We drive home in silence. I am shocked by the fact that my time in Prague is over so soon, but more shocked at the way America seems to be behind. I think back to the boy on my flight circling Italy. Why did I sit next to him for 10 hours only to then find out he had been in Italy?
I sleep until 2 p.m. on March 16th. I come downstairs to see my 17-year-old brother has three friends over. Before I get the chance to ask my mother why she’s allowed friends in our house when I am under self-quarantine she tells me to disinfect my suitcases and wash all my clothes, even the ones I didn’t get the chance to wear in Prague. I ask why she cares about my clothing and not the 3 boys breathing all over our kitchen, but I get her classic silence while she stares at her work computer screen. I put in a load of laundry and call my dad who is at work.
“Why are Matthew’s friends over? There’s a very real chance that I got coronavirus from the airport, or that one of them has it and is spreading it to us.” My brother warns me not to ruin his 2 week “corona-cation” from school. I go to bed upset and anxious, both at the stupidity of my family and the growing disappointment in my semester in Prague being over.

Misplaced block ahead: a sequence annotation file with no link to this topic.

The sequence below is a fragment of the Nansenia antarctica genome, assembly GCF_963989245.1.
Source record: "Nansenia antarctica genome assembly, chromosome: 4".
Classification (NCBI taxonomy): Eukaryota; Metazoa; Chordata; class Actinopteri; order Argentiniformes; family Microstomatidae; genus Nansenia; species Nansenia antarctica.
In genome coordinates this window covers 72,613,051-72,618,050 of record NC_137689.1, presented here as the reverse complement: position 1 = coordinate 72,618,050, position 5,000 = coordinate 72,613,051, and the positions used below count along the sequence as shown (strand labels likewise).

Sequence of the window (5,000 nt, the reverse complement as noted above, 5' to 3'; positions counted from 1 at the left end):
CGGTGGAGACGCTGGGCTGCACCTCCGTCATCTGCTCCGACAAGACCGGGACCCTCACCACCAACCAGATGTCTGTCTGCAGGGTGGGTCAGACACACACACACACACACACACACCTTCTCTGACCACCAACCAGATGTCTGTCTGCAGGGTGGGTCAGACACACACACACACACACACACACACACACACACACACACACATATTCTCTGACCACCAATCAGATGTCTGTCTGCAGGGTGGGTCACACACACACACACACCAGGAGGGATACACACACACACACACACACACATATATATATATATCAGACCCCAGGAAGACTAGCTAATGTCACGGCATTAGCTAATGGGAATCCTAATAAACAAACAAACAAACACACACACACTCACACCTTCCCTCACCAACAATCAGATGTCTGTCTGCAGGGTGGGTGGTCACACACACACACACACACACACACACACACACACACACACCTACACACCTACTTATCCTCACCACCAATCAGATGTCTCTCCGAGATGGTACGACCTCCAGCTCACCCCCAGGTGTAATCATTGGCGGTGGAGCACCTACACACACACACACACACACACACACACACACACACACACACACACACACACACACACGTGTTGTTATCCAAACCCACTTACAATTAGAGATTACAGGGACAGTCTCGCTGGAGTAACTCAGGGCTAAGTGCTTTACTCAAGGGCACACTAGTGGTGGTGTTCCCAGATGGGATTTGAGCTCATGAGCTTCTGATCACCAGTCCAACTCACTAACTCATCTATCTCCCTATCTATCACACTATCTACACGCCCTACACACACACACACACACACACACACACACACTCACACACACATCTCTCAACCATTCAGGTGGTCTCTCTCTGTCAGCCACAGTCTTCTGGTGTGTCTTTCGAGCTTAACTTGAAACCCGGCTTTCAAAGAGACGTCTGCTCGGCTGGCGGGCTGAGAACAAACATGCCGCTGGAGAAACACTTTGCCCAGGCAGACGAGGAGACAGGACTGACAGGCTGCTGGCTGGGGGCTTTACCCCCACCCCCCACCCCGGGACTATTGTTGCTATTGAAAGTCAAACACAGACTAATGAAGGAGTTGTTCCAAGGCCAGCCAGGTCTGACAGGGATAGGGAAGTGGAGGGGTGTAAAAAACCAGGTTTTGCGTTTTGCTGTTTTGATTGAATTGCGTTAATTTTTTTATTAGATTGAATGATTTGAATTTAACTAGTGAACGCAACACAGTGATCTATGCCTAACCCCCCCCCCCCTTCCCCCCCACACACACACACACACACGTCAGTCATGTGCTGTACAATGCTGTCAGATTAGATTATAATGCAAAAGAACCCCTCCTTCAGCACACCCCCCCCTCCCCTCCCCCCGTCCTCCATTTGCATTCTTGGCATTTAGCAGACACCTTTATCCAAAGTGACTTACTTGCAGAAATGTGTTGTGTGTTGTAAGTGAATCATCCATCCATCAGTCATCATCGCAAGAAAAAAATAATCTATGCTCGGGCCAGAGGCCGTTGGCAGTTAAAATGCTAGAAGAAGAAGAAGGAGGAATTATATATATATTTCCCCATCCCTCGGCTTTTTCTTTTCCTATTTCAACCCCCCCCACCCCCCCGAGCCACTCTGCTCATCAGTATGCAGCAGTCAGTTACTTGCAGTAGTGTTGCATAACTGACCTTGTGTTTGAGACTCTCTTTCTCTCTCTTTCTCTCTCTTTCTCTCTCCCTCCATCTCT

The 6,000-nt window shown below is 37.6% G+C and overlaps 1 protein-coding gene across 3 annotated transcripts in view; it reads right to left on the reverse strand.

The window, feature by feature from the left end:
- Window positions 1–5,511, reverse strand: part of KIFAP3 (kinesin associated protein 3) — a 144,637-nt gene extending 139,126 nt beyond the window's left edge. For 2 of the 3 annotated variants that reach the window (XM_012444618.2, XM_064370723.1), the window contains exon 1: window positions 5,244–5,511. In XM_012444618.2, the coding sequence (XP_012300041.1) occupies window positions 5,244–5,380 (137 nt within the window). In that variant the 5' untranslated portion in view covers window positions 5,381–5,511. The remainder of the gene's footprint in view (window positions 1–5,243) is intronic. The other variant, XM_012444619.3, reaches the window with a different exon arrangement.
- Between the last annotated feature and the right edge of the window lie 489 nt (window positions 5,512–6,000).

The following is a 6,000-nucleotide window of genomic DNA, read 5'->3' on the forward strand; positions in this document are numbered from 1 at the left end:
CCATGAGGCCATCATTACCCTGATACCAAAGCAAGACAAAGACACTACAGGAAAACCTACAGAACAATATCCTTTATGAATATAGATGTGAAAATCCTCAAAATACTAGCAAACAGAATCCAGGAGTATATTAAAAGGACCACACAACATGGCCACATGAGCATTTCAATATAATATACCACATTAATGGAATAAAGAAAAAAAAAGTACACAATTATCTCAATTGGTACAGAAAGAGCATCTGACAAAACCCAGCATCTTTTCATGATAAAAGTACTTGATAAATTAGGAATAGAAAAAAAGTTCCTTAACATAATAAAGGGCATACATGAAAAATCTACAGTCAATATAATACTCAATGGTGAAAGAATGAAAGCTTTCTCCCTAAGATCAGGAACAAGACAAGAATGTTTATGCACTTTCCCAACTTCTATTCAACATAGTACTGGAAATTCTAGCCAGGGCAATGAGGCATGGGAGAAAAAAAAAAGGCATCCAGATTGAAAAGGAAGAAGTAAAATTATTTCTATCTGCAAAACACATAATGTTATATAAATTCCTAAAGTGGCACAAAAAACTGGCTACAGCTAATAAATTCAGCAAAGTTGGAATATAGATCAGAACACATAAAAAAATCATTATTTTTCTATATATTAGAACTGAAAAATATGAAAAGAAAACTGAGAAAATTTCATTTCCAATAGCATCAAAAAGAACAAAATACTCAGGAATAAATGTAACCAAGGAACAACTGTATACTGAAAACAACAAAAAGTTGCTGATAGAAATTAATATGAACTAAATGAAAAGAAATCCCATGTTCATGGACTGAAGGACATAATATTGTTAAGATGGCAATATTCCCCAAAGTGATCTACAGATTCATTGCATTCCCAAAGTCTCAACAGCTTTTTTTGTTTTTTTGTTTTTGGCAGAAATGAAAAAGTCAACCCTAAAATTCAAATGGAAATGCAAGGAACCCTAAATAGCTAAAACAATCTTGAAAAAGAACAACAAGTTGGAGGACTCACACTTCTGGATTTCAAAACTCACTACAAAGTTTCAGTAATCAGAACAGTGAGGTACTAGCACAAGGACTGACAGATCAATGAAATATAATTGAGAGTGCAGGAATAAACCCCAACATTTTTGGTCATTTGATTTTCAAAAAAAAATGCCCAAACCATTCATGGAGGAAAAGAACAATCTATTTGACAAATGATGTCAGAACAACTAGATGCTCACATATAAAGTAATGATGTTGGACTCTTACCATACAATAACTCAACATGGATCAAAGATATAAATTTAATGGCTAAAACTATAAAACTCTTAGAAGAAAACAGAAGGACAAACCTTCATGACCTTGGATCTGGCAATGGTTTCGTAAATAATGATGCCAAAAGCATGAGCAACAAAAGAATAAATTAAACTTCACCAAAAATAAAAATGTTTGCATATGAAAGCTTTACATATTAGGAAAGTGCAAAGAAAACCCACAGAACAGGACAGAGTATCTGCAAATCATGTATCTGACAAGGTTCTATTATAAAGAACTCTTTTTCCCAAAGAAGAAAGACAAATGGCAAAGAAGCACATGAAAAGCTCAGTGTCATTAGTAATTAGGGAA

On March 30th my self-quarantine period is over. I never felt symptoms, but 8 of my friends from Prague have tested positive. My family has since recognized the importance of isolation and not allowed anyone else into the house. This new rule causes my brother to have multiple emotional breakdowns in front of my parents, sister, and I, begging to go for a walk with friends or sit around the campfire with neighbors. After multiple “no’s” to all his requests, he takes his selfish anger out on a punching bag in the basement that was his Christmas present in 2012.